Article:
If the NCS operators are "proper" or "form a closed group" such that there is a NCS-defined pure rotation, the whole complex will be improved. The density for molecule 1 will be overlapped and summed with that of molecule 2, that of molecule 2 overlapped with that of molecule 3, until the complete rotation is done.
If the NCS operators are "improper", only the master molecule will be improved.
Hopefully this will also generate a better molecular boundary and thus a better intial solvent flattening mask.
The NCS operators can be refined to improve the correlation between different copies of the electron density. This refinement will be done using density within some masked region but this need not cover the whole molecule. This restricted mask can be obtained in various ways. The simplest is to put a single "atom" at the centre of the molecule, then generate a mask around that "atom" assigning it a large VDW radius.
The centre of mass can be decided either by inspecting the map, or possibly, if the NCS was determined by fitting heavy atoms within each molecule, it could be the centre of the heavy atom cluster. If the map is very noisy, it may be sensible to only use the strong density to refine the NCS operators.
However once the NCS operators have been refined, it is sensible to use density modification to improve the phases. This is done in the following way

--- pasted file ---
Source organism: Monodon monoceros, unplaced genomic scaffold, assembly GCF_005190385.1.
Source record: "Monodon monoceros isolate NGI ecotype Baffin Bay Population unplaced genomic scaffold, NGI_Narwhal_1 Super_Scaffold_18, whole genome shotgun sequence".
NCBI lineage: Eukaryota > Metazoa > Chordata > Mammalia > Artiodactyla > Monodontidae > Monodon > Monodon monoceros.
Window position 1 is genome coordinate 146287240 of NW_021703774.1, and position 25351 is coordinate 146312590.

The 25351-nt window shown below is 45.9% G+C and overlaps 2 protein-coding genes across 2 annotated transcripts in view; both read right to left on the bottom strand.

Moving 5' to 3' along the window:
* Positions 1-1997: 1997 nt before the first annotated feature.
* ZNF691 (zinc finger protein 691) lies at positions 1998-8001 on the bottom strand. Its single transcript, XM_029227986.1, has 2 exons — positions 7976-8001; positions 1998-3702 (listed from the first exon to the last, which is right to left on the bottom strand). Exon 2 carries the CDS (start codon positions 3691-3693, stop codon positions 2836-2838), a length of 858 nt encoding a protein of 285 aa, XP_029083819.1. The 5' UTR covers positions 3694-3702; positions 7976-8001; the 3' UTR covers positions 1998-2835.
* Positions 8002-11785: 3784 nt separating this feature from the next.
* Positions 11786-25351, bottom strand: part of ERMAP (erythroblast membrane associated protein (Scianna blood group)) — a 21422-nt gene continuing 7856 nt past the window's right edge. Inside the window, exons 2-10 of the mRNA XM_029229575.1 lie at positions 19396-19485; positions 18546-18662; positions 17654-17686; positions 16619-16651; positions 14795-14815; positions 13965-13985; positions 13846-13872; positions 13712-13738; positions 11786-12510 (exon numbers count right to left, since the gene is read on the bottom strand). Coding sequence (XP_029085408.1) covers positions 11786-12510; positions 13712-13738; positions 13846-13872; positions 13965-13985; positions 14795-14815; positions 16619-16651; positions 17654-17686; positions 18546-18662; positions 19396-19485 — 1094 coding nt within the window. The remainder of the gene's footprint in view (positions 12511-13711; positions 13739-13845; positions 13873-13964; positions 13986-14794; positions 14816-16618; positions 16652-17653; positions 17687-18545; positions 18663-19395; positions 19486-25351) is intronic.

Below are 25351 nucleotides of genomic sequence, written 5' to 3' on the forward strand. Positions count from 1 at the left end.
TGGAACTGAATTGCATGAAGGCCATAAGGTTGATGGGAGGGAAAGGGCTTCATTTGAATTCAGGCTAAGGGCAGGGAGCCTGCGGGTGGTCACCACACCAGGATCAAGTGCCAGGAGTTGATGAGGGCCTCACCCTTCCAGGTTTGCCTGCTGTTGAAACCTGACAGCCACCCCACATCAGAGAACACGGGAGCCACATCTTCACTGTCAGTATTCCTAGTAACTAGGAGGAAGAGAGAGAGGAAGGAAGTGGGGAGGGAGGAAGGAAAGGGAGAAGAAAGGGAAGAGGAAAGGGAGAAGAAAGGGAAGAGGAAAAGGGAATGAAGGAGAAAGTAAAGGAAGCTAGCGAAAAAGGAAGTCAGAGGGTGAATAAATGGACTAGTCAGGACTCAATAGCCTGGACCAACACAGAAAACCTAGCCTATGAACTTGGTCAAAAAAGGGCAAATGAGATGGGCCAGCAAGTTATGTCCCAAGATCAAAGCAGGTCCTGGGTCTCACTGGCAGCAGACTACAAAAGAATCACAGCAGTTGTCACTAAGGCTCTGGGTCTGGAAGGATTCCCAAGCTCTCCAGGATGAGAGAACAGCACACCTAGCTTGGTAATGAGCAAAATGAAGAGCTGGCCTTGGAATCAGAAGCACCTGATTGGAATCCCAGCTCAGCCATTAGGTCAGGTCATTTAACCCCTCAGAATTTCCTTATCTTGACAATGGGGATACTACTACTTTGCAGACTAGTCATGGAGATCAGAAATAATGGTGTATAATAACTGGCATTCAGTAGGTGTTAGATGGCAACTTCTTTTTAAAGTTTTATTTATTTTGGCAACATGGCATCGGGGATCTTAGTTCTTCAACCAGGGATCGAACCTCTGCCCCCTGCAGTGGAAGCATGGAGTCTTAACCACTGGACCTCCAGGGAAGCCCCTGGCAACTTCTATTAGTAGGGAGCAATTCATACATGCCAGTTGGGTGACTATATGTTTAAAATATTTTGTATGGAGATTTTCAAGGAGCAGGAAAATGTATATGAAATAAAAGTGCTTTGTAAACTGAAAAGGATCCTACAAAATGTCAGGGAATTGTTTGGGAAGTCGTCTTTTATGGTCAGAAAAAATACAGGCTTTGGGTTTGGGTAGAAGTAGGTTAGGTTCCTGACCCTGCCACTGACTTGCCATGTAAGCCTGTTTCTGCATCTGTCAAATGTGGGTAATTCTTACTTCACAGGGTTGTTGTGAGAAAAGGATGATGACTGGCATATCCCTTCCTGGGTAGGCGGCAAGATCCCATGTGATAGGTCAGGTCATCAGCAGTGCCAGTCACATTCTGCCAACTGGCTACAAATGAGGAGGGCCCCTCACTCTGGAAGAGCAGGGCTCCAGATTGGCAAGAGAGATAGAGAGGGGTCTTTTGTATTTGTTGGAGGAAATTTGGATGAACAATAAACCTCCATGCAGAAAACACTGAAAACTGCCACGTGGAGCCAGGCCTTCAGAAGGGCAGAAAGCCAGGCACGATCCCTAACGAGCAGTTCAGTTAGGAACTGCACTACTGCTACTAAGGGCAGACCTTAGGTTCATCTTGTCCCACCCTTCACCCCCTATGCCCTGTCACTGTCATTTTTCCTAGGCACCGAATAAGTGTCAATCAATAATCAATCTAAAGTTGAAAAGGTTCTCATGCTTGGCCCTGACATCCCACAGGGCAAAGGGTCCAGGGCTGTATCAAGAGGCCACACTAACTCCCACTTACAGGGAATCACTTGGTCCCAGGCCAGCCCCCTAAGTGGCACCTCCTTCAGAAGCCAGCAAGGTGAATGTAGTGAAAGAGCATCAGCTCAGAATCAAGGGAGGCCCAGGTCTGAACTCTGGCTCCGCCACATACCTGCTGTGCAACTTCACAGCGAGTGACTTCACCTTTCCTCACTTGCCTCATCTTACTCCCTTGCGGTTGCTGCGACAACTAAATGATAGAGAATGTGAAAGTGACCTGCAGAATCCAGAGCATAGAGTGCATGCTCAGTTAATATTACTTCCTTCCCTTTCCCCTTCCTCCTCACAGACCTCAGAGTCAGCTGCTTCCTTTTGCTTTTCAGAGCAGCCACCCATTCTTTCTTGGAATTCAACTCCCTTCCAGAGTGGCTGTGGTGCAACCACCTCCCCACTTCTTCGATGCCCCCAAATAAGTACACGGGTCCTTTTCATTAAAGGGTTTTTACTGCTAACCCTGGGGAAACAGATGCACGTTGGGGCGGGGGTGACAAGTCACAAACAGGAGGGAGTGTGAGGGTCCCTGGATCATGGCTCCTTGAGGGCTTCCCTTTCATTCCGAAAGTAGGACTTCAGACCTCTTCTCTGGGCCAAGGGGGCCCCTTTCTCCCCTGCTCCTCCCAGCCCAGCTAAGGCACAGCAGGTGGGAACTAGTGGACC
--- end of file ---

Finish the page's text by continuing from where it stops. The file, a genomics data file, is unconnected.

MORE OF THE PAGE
As a result, map cutting may be performed by supplying MAPROT with a work map and mask (WRKIN+MSKIN), leaving the unit-cell map (MAPIN) blank, and giving a single operator (which may be unitary) along with GRID and CELL for the cutout map. The cut density is written to the CUTOUT file.
The new maptuils are available by ftp as follows:
> ftp ftp.yorvic.york.ac.uk login: anonymous password: type_your_full_email_address_here ftp > cd pub/ccp4 ftp > get maputils.tar.gz ftp > quit > gunzip maputils.tar.gz > tar xvf maputils.tar > cd maputils/maprot_ > makemaprot > cd ../mapmask__ > makemapmask
(January 2000)
Thanks to the original enquirer for the summary:
Otherwise change anything: | pH (~0.5 unit, or less cf Wim Hol's subtilisin: 0.1 pH unit) |
temp (Frazao, Acta Cryst. D55 (1999), 1465) | |
additives/detergents | |
ligands | |
crystallization method etc. |